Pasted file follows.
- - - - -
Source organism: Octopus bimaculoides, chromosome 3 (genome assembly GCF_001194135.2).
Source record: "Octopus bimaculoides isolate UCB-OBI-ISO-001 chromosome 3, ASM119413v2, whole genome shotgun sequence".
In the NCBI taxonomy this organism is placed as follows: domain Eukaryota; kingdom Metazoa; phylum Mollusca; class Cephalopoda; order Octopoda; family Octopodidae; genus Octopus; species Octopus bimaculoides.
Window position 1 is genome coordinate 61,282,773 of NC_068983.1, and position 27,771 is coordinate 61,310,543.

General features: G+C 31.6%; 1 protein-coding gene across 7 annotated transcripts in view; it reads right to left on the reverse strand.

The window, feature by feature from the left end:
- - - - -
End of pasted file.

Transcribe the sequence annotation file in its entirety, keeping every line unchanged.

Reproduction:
Source organism: Octopus bimaculoides, chromosome 3 (genome assembly GCF_001194135.2).
Source record: "Octopus bimaculoides isolate UCB-OBI-ISO-001 chromosome 3, ASM119413v2, whole genome shotgun sequence".
In the NCBI taxonomy this organism is placed as follows: domain Eukaryota; kingdom Metazoa; phylum Mollusca; class Cephalopoda; order Octopoda; family Octopodidae; genus Octopus; species Octopus bimaculoides.
Window position 1 is genome coordinate 61,282,773 of NC_068983.1, and position 27,771 is coordinate 61,310,543.

General features: G+C 31.6%; 1 protein-coding gene across 7 annotated transcripts in view; it reads right to left on the reverse strand.

The window, feature by feature from the left end: